I suffered an identity crises. Or worse, I lost my identity. My laptop, where I spend more time in front of than anywhere else except for in front of Cyndi, decided to throw our three-year friendship over the side and refused to acknowledge my presence. It looked me in the face and asked, “Who are you?” Like a lifelong best friend who suddenly and without explanation stopped talking to you and never gave a reason, my laptop simply stopped recognizing me as its owner and assigned a temporary identity to me. It was discouraging, to say the least.
The sad tale actually started about two weeks ago when the internet connection at our house started misbehaving. It would work for a while, then shut off for an hour, then work for several hours, and then shut down for two days. It was a big deal because we have three adult internet users in our house. Tanya uses it to schedule her flights with Southwest Airlines and Cyndi uses it as a fifth-grade teacher and to run her yoga studio. I use it work on websites and publish books and goof around on Facebook. We were lost without our internet connection. We thought about asking our next-door neighbors if we could temporarily jump on their home network but we were afraid that was too much to ask for, nice people though they are.
But Saturday afternoon the AT&T man came to our house with his tool kit, and after some poking and tuning and typing, he discovered the power supply to our 2-Wire router was bad. He replaced it and we were back online. Our global access to information came back and we were happy.
That is, one of us was happy. Cyndi immediately got online and, as you might imagine, she jumped up-and-down with glee. She would’ve hugged the AT&T man except she went right to work on the projects she’d been waiting to finish. Alas, I couldn’t join her. It was at that very moment of victory that my laptop crossed its arms, pouted its silver metallic lips, and refused to acknowledge my existence.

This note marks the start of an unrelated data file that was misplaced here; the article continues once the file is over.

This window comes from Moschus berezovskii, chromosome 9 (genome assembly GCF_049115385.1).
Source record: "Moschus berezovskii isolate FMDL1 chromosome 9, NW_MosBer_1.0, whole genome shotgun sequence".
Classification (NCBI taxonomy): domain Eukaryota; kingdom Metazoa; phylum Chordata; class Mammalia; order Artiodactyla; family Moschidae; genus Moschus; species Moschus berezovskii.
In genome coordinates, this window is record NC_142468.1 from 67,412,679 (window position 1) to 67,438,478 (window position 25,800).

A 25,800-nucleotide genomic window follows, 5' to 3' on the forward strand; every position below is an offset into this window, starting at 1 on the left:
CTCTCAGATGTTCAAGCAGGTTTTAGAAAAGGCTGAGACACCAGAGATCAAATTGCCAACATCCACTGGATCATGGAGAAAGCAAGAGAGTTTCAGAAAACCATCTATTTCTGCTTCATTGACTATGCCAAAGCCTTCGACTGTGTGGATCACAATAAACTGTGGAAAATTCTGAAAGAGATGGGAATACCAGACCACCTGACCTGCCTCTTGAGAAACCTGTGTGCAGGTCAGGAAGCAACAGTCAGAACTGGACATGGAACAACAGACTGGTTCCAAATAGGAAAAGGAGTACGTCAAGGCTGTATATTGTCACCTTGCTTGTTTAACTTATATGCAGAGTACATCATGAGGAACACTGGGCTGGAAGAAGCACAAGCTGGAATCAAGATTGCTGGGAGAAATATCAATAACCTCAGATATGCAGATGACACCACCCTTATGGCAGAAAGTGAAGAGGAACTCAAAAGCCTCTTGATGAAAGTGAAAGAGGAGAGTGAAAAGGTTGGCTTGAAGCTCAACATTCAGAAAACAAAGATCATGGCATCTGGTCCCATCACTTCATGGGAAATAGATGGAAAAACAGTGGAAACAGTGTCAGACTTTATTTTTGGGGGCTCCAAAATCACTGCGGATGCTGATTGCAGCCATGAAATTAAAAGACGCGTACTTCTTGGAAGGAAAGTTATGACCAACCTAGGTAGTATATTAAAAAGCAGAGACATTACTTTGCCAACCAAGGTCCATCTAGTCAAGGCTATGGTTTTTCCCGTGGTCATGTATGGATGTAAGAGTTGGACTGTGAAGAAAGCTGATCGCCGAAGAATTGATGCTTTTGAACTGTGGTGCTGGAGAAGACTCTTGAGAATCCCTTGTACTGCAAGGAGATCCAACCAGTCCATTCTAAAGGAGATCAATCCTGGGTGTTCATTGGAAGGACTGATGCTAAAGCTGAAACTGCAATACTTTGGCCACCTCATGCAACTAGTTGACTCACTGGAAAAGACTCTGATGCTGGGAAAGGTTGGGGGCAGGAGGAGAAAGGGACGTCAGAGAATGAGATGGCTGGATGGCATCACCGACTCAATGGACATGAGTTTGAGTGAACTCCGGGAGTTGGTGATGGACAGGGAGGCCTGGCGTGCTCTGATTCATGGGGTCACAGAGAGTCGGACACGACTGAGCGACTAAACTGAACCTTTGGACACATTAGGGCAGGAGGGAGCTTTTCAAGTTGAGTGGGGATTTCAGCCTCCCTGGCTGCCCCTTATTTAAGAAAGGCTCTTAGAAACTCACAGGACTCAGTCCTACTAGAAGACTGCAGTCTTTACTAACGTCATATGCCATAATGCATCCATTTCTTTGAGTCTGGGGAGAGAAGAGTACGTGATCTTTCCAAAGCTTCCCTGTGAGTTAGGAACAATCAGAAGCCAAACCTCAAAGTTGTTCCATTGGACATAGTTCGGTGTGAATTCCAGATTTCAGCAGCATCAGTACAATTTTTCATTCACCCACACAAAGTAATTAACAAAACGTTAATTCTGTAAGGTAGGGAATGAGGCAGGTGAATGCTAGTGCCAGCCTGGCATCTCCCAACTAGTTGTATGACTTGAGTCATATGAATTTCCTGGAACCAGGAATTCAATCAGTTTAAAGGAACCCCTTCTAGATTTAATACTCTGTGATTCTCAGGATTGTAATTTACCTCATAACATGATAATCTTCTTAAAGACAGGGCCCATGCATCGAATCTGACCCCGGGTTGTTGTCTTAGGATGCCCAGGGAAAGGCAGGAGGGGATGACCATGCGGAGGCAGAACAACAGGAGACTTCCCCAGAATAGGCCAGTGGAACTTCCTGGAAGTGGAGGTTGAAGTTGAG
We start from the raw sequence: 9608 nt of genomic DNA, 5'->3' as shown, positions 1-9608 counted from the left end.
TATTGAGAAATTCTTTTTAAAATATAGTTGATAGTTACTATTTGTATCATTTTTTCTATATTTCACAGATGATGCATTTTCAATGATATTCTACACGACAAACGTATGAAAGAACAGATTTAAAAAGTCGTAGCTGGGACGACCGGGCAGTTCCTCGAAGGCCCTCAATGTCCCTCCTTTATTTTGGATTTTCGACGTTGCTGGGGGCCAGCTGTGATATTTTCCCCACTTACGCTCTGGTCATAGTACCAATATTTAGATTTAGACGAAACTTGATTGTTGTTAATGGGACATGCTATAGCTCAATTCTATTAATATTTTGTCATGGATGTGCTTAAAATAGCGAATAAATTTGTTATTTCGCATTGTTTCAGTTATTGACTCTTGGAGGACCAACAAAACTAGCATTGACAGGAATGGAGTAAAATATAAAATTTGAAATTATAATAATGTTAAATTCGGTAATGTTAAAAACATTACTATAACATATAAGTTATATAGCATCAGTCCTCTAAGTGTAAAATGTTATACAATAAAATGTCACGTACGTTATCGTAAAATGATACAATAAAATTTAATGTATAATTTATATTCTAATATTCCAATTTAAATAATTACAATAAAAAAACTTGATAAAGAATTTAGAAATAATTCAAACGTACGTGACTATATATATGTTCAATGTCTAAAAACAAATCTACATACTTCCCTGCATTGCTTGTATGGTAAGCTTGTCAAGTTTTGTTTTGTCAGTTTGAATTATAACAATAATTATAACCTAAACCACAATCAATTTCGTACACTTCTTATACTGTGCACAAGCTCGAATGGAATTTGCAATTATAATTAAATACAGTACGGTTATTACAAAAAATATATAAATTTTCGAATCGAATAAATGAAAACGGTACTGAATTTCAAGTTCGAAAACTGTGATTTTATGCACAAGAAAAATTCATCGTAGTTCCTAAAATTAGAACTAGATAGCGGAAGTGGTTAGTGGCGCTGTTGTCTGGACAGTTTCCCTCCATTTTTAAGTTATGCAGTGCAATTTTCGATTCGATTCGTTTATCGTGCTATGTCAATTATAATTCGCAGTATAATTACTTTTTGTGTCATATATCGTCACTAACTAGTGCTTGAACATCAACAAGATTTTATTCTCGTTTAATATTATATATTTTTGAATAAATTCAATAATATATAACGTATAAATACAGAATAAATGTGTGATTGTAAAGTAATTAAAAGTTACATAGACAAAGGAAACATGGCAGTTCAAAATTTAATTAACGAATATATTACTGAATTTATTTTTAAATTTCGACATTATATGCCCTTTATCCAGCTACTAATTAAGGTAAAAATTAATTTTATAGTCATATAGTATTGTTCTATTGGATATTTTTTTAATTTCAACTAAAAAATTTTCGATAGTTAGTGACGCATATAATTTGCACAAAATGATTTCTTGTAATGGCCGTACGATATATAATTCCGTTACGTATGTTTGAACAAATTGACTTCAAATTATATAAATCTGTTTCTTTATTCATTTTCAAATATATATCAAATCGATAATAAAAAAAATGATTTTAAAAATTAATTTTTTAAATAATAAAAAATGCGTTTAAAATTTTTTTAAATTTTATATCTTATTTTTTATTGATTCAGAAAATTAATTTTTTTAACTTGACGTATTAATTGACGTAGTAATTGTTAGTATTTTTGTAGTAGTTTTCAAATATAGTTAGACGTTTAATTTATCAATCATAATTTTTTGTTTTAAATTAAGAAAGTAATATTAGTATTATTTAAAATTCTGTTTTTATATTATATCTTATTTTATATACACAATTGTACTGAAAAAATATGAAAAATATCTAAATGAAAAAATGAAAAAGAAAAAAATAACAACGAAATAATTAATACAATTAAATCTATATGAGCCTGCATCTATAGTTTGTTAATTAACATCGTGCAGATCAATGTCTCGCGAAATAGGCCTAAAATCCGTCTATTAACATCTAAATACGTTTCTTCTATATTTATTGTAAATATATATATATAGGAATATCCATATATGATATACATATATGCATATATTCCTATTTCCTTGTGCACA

For an introspective like me, personal identity is always a moving target, more of a guideline than a specific definition, but I never expected to be rejected by my computer. It reminded me of a recent long run when the charge in my GPS watch ran out before I was finished running and the watch display went blank. When I looked at it to check my pace and mileage and saw nothing but a white screen, I got wobbly – uncertain - vertigo, which was silly since I knew where I was and knew I was only 1-1/2 miles from home. But for an instant it felt like my entire morning had been pointless, and the 9 miles I’d already run had been for naught. Eventually, after walking through my haze of existential angst, I realized it was silly to think the miles existed in my watch instead of in my legs. The real value of the run hadn’t changed at all, and after I talked myself into feeling better, I limped on home.
So the good news about my pouty computer was that I was pretty sure I hadn’t lost anything creative. I still had files of practice writing, and still had all my essays and journals, and still had my books and all my clever witty insights. I wasn’t sure whether I could recover my emails and contacts, however.
It took me a day, but eventually I caught my breath and realized my life would be all right. Maybe this was even something of a sideways blessing, an opportunity to start anew. I’ve always touted the value of fresh starts, maybe this was my opportunity to bury past emails from the Nigerian National Bank and stale contact information from 1998, and limp on in to the future. Maybe it would turn out to be my time of Jubilee.
But it worked out better than that. My friend-on-a-white-horse, Frank, helped me reestablish my identity and find my data (or, should I say, rebuilt my life). In fact, my computer now works just fine. We aren’t best friends again, yet, but we’re at least good acquaintances. However, Frank warned me that the problems I had experienced were warning shots. My hard disk was doomed to failure, and it probably wouldn’t be long. I restored my profile just enough to do work, but I’ll only go so far with a computer that won’t last. I’ll only show just so much of myself to a short-timer. A computer has to promise to stick with me before learning my full identity.
“I run in the path of Your commands, for You have set my heart free.” Psalm 119:32
To learn about Berry’s book, “Running With God:” www.runningwithgodonline.com … Follow Berry on Twitter at @berrysimpson … Contact Berry directly: firstname.lastname@example.org … To post a comment or subscribe to this free journal: www.journalentries.org